Sleep or night terrors are episodes of screaming, intense fear and flailing while still asleep. The person experiencing it doesn’t remember the episode (different from nightmares) and sleeps through the episode.
Although sleep terrors are more common in children, they can also affect adults. A sleep terror episode usually lasts from seconds to a few minutes, but they may last longer. They are:
  • Relatively rare
  • Most outgrow them by the teenage years
  • Often triggered by sleep deprivation/tiredness and/or new environments

Occasional sleep terrors don’t need treatment. However, if they cause problems getting enough sleep, cause fear of falling asleep, or pose a safety risk, they may require treatment, as they may be a sign of an underlying sleep disorder.

Many medication groups can affect sleep patterns, including antidepressants, meds for Parkinson’s disease, cold medicine/decongestants that have stimulant ingredients, and blood pressure pills.

Pain medication can also contribute but pain itself can trigger difficulty with falling asleep so it’s important to find a balance between the two.

If you’re taking a number of medications that may be affecting sleep, have a review with a pharmacist/doctor and consider changing the schedule that you take medications to move those that may be affecting sleep to earlier in the day if possible to avoid interference with your sleep patterns. Or, switch to an alternative option that may have less of an influence on your sleep.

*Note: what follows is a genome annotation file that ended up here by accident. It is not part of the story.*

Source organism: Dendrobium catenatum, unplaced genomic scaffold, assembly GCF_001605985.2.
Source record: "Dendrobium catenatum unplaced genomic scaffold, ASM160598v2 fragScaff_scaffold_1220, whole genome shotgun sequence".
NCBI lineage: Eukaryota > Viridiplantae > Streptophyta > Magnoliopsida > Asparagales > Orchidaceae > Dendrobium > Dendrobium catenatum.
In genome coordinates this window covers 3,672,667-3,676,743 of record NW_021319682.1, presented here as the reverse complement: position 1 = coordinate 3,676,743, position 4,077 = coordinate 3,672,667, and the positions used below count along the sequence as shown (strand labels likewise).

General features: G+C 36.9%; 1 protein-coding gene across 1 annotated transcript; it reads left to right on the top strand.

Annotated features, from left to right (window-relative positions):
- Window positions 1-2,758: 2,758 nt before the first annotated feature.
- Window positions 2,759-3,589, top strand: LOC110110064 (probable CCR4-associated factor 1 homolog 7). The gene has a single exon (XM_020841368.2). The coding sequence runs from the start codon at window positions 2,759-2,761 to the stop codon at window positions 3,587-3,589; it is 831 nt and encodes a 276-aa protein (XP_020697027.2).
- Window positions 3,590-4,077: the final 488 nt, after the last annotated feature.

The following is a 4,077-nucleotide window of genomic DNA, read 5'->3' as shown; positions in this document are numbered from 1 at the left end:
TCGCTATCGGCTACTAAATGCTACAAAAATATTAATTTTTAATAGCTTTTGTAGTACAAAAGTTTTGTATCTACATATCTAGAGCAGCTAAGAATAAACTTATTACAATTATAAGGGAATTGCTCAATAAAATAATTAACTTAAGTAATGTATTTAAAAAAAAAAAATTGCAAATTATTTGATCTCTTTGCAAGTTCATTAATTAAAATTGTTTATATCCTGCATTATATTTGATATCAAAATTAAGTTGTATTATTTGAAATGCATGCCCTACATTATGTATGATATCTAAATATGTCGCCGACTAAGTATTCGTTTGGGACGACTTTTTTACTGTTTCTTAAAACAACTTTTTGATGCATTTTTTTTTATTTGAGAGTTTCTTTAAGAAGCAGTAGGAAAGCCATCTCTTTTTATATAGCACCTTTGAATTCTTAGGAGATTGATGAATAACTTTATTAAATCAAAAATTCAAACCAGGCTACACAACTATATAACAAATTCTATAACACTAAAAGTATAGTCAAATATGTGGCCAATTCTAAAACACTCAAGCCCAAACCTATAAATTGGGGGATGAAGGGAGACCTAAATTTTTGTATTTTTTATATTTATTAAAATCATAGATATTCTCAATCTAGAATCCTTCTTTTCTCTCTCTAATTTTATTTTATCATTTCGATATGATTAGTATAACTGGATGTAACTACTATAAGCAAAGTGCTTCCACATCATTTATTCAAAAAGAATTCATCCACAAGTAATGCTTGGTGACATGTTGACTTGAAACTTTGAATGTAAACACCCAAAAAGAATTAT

We don’t really know why people grind their teeth but some studies do show that it can be linked to anxiety, stress, smoking, caffeine and in some cases, sleep apnea.

If teeth grinding occurs during sleep, and you have daytime fatigue, it can be a sign of a sleep disorder (like sleep apnea) so if you are feeling fatigued during the day, or have poor sleep patterns, it may be helpful to get tested.

The information provided on the show is for general information purposes only. If you have a health problem, medical emergency, or a general health question, you should contact a physician or other qualified health care provider for consultation, diagnosis and/or treatment. Under no circumstances should you attempt self-diagnosis or treatment based on anything you have seen on the show.